Paddock Pass Podcast – Episode 6 – Misano

09/15/2015 @ 2:24 am, by Jensen BeelerComments Off on Paddock Pass Podcast – Episode 6 – Misano


A race that people will certainly be talking about weeks from now, the boys are back on the mics for the San Marino GP – dissecting the various weather strategies and their impact on the 2015 championship.

You won’t want to miss this half-hour discussion by David Emmett (MotoMatters), Neil Morrison ( & RoadRacing World), and Tony Goldsmith (A&R and BikeSportNews).

On a technical note, we’ve got some proper microphones for the lads on this show. Hopefully you’ll notice an improvement in our show quality. We’re really close to having a dedicated site ready, along with an RSS feed, iTunes updates, etc. So, thanks for bearing with us on that front.

Sunday Summary at Misano: Good Fortune, Hard Work, & Making Your Own Luck

09/13/2015 @ 6:48 pm, by David Emmett11 COMMENTS


Racers are gamblers. That their helmet designs featuring dice, cards, and other gambling paraphernalia bear witness to that. They have to be gamblers, a willingness to take risks is a prerequisite to being fast on a motorcycle, running the odds through your mind and betting the house on your own ability to get the upper hand.

Sometimes the gamble pays off, and when it does, the rewards are bountiful. Other times, however, you lose, leaving you a hard, hard row to hoe. There are gambles to be taken at every MotoGP race, but Misano turned into the biggest casino the series has ever seen.

Rain that came after the start then stopped again meant gambling on the right time to come in for tires – twice, once to go from slicks to wets, once to go from wets to slicks – left some riders reaping rich rewards, while others were left with empty hands.

Come in too late for wets, and you could lose 10 seconds wobbling round on a wet track on slicks. Come in too late for slicks, and you could lose 10 seconds or more a lap trying to find grip on wet tires as they were tearing themselves apart.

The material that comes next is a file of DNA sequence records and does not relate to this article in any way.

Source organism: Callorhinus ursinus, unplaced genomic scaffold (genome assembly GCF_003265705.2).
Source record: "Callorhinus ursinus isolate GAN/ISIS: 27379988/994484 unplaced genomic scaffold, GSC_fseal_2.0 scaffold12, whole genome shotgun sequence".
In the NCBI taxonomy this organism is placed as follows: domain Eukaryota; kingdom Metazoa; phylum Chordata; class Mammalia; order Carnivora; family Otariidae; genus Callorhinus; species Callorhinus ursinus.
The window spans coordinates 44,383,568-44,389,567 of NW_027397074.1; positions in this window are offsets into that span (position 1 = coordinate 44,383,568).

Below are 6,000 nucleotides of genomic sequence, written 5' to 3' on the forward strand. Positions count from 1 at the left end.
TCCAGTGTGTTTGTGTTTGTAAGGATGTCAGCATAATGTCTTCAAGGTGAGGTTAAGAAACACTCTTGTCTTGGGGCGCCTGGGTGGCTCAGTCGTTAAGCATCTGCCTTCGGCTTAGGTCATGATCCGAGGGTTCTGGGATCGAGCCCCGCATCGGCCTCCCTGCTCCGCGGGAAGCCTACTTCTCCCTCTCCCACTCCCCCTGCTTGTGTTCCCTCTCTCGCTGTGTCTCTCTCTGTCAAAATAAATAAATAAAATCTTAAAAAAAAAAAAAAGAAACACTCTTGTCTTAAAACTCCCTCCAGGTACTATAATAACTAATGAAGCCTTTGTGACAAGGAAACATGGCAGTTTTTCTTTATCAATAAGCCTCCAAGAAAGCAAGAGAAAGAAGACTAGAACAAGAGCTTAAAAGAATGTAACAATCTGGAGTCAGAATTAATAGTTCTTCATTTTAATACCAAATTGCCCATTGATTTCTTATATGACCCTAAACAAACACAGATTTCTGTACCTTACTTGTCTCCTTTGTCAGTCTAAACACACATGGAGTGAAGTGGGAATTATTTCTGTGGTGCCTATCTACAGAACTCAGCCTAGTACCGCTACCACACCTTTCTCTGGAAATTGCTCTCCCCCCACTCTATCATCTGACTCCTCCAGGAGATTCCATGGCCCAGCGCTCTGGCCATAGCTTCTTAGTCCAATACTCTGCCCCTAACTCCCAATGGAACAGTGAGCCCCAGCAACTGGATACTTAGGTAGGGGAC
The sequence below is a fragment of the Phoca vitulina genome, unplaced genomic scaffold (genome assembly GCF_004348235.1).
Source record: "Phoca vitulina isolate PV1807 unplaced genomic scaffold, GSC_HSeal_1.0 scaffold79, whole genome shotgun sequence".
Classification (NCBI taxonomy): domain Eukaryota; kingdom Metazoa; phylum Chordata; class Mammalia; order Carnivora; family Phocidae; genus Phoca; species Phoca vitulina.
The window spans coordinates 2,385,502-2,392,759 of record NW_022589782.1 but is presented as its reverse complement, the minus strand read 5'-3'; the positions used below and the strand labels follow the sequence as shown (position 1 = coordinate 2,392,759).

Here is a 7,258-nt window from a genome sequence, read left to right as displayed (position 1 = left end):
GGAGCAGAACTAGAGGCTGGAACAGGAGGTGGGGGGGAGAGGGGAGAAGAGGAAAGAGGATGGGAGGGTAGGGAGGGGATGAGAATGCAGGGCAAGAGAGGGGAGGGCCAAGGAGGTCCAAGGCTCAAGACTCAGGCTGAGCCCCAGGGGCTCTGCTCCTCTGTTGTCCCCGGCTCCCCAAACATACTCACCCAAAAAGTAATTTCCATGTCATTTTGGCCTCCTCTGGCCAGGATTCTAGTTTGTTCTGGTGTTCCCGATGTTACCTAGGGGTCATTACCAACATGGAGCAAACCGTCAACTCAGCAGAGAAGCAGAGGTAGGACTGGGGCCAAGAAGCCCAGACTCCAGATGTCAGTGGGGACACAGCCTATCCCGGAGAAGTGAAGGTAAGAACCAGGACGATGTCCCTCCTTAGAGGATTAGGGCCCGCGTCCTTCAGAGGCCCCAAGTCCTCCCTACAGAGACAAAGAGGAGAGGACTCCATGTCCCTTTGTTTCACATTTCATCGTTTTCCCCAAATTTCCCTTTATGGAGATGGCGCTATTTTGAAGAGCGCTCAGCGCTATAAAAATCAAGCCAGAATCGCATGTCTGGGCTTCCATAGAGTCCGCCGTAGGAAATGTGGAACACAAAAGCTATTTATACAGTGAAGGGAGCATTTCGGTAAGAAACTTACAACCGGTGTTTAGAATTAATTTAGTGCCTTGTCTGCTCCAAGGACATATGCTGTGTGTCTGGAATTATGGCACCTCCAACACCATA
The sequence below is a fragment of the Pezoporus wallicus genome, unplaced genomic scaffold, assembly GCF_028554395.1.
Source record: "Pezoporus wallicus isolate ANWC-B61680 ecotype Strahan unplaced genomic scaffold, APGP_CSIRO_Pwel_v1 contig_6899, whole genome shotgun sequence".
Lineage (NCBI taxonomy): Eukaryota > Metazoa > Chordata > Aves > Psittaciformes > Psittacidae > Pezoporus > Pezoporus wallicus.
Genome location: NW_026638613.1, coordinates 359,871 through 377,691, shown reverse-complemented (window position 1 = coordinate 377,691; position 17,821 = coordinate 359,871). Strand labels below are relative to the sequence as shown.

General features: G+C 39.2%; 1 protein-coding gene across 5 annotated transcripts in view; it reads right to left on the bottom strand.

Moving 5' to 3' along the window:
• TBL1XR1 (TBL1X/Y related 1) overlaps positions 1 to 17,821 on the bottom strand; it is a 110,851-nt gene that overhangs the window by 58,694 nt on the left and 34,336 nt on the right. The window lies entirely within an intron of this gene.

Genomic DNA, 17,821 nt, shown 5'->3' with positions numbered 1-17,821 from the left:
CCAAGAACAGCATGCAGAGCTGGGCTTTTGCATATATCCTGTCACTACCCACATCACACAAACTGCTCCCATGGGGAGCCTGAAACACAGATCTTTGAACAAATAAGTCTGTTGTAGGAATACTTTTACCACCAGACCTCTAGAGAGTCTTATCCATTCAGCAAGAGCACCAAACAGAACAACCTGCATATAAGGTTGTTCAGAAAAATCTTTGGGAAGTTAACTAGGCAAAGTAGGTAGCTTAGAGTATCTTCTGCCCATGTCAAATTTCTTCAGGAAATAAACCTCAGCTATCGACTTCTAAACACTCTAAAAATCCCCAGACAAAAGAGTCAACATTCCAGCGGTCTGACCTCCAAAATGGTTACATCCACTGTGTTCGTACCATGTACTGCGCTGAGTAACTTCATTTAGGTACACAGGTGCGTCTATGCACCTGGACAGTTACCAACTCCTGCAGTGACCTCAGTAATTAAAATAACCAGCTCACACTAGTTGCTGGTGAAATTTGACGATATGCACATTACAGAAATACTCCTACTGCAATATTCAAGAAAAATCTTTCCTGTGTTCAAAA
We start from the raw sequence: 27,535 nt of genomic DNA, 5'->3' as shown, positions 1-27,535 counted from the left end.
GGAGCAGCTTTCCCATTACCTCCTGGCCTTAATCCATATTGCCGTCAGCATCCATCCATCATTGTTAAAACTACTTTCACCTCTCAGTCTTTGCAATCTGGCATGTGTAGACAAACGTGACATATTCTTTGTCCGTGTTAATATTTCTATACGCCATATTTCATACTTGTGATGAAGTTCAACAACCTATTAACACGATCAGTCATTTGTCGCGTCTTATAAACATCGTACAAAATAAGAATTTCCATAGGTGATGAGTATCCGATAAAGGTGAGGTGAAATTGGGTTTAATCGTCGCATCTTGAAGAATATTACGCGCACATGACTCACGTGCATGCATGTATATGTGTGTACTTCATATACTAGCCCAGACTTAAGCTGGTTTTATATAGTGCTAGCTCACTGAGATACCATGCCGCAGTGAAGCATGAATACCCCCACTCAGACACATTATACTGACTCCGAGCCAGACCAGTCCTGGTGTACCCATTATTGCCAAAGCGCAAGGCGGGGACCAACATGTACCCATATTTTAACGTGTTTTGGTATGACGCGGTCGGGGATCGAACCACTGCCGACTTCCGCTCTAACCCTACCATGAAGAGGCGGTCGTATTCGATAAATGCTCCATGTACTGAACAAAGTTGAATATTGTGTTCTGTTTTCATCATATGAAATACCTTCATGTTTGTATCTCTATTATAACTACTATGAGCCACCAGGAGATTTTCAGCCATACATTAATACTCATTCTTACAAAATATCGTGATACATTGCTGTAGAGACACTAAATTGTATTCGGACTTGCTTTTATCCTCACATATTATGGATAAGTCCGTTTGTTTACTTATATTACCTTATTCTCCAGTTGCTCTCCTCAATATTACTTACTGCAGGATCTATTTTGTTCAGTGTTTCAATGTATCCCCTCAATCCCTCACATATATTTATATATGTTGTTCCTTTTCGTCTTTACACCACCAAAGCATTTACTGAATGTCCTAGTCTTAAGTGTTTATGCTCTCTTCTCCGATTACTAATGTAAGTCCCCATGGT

MotoGP: Race Results from Misano

09/13/2015 @ 12:41 pm, by Jensen BeelerComments Off on MotoGP: Race Results from Misano

Sunday Summary at Silverstone: Controlling The Uncontrollable, & Championships Drawing Closer

08/30/2015 @ 10:53 pm, by David Emmett23 COMMENTS


The key to success in motorcycle racing is to control the variables which you can control, and adapt to the ones which you can’t.

The British round of MotoGP at Silverstone turned out to be all about those variables, the controllable and the uncontrollable, about right and wrong choices, and about adapting to the conditions.

The one variable over which those involved in motorcycle racing have any control is the weather. Especially at Silverstone, especially at the end of summer. That it should rain is utterly unsurprising. That it should rain during a MotoGP race even more so.

The outcome of the MotoGP race – and in fact, the outcome of all three races at Silverstone – was entirely predictable: the rider who was both best prepared and best able to adapt to the conditions won.

Saturday Summary at Silverstone: Of Used Tires, Tough Love, & The Chance of Rain

08/29/2015 @ 10:59 pm, by David EmmettComments Off on Saturday Summary at Silverstone: Of Used Tires, Tough Love, & The Chance of Rain


Predicting how a MotoGP race will play out is hard. Scratch that, predicting how a MotoGP race will play out is downright impossible. We scour the sector and lap times, talk to as many riders as possible, try to make sense of what they tell us, and take our best guess based on all we have learned.

And inevitably, we get it wrong. Because there was something we missed, or because some random factor intervened, or because we didn’t pay enough attention to what the riders were telling us, or perhaps paid too much attention to it. Which is why you should probably take the following with a pinch of salt.

After qualifying and practice at Brno, we confidently predicted one of the best races of the year, with Jorge Lorenzo and Marc Márquez setting almost identical pace during free practice.

The chase lasted for five laps, before Lorenzo picked up his heels and disappeared, riding a perfect race to an unstoppable win, and killing any burgeoning excitement stone dead.

Silverstone looks like being very similar. There are two riders who are clearly a step ahead of the rest, and on the basis of practice times on Saturday, their pace is very similar indeed.

Though you wouldn’t say that just based on the headline numbers: in FP3, Jorge Lorenzo destroyed the rest of the field, beating Márquez by nearly half a second.